The leading “Medicaid Transformation” proposal in the Missouri House purports to deliver a Medicaid expansion that effectively makes the state money. Suffice to say, that’s a highly questionable claim, and I don’t even have to cut apart any of the bill’s dubious calculations to reach a very different conclusion. Why? The issue is startlingly simple: The bill’s proponents simply did not account for more than half of the new costs of the Medicaid expansion.
Let me explain how that happened. There are two populations that we discuss regarding Obamacare’s Medicaid expansion. The more obvious of the two is the population that would become “newly eligible” under the law — those who, by virtue of the law’s passage, would now qualify for Medicaid coverage up to 133 percent of the federal poverty level. The Kaiser Family Foundation (KFF) estimated that had Missouri expanded its broken Medicaid program after the law passed, the newly eligible population would have cost the state more than a billion dollars from 2013 to 2022. The House expansion bill’s hypothetical budget only really integrates that group into its calculation starting in 2015.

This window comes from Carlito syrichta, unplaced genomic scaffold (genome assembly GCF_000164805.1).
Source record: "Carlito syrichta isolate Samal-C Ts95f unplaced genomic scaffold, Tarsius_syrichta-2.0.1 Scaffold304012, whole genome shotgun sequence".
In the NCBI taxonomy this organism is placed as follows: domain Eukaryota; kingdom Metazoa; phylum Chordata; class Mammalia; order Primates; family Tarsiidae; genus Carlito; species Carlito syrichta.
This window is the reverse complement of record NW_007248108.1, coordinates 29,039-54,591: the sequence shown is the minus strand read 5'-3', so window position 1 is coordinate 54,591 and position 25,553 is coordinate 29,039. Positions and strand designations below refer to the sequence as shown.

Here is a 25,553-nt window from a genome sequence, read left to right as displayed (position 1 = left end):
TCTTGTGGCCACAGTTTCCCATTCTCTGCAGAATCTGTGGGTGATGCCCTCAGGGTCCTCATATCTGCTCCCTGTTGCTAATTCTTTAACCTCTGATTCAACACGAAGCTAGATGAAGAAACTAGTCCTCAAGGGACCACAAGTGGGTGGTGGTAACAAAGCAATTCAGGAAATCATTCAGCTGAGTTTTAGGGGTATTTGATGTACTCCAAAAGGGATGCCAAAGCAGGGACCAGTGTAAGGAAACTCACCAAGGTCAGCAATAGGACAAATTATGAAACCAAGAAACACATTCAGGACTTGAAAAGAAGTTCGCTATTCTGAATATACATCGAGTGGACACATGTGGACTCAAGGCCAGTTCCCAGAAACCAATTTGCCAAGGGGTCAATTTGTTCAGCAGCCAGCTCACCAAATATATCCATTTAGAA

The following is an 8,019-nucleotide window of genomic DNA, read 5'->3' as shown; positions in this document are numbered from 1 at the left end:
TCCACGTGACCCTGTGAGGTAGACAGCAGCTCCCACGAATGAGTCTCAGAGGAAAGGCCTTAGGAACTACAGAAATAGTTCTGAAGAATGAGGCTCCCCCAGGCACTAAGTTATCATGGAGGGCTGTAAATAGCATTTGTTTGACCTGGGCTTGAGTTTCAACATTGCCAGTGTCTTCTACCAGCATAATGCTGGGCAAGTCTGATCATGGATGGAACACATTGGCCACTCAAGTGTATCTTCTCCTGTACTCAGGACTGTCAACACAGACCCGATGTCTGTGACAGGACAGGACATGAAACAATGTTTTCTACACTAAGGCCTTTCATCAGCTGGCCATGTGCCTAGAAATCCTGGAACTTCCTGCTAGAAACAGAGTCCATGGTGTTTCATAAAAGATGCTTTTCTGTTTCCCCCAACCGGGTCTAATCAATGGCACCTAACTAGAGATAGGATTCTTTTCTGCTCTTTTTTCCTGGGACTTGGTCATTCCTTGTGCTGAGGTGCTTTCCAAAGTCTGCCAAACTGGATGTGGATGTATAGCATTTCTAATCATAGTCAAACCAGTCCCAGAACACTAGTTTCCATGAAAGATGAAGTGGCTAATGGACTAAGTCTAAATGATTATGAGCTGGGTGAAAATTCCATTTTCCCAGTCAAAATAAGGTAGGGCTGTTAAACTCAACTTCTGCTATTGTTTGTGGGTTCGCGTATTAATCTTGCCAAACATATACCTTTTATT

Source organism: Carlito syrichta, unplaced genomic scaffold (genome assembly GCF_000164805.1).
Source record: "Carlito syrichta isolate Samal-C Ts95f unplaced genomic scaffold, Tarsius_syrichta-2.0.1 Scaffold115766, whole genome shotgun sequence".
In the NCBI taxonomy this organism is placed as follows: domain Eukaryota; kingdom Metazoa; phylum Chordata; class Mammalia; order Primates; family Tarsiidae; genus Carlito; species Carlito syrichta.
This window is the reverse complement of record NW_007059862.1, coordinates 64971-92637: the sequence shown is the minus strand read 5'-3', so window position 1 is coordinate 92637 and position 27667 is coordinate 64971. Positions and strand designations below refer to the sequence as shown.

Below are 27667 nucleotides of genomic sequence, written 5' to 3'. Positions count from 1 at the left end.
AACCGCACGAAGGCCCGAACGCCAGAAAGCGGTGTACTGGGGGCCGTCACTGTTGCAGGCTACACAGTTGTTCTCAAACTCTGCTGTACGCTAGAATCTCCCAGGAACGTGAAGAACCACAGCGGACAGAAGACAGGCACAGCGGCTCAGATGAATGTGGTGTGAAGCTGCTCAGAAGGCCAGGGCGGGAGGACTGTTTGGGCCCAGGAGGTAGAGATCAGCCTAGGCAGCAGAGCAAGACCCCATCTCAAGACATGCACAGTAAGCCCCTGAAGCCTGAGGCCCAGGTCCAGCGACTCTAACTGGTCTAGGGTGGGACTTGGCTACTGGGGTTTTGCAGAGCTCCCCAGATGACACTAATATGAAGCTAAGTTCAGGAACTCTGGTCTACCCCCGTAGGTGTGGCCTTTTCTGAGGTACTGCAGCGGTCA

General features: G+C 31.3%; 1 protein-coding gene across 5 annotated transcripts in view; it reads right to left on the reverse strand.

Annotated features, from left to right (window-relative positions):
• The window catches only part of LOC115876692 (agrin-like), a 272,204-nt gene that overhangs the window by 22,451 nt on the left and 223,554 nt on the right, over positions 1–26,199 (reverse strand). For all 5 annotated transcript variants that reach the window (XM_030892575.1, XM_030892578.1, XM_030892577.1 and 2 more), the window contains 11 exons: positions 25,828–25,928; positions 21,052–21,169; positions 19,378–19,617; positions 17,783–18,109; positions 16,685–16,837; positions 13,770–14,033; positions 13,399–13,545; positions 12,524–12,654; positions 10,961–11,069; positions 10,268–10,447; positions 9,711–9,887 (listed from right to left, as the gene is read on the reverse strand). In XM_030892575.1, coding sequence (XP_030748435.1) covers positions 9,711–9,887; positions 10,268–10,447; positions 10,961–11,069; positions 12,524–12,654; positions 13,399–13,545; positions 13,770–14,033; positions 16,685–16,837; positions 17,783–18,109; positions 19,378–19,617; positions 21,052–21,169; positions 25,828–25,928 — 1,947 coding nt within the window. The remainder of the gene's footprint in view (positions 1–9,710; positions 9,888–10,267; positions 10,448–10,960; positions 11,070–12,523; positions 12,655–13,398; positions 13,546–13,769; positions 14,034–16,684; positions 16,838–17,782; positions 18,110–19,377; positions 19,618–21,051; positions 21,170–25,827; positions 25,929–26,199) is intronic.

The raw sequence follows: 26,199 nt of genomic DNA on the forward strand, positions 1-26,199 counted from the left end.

It’s the second population, however, that is an even bigger budgetary concern, and it is substantively ignored in the expansion bill. That group is the “currently eligible” population: those who currently qualify for Medicaid but only become enrolled as part of the expansion’s enrollment push. The phenomenon is sometimes called the “woodwork effect,” as this population that has always been eligible emerges and begins leveraging the Medicaid entitlement for the first time. KFF estimated that over that same period, Missouri would pay $1.6 billion for those new enrollees. That’s more than a doubling of the expansion’s total costs. Without even addressing any of the other problems in the bill’s budgetary forecast, how would the state pay the currently eligible cost of the expansion? I haven’t heard an answer to that question for years now.
You can read more about the issue here. So far without expansion, Medicaid enrollment in Missouri has actually declined; under the circumstances, it is reasonable to suggest that implementation of the expansion itself would initiate the uptick in woodwork costs that KFF forecasted. It is inexcusable that these costs have not been accounted for in the House proposal, but rest assured, this isn’t the first Medicaid expansion proposal I’ve read that failed to integrate these expenses.
Spending is no substitute for reform of a thoroughly broken Medicaid program, especially when the forecasted costs are so woefully understated. If it wasn’t clear before, it should be now: reform is where the legislature should focus its attention, particularly this late in the session.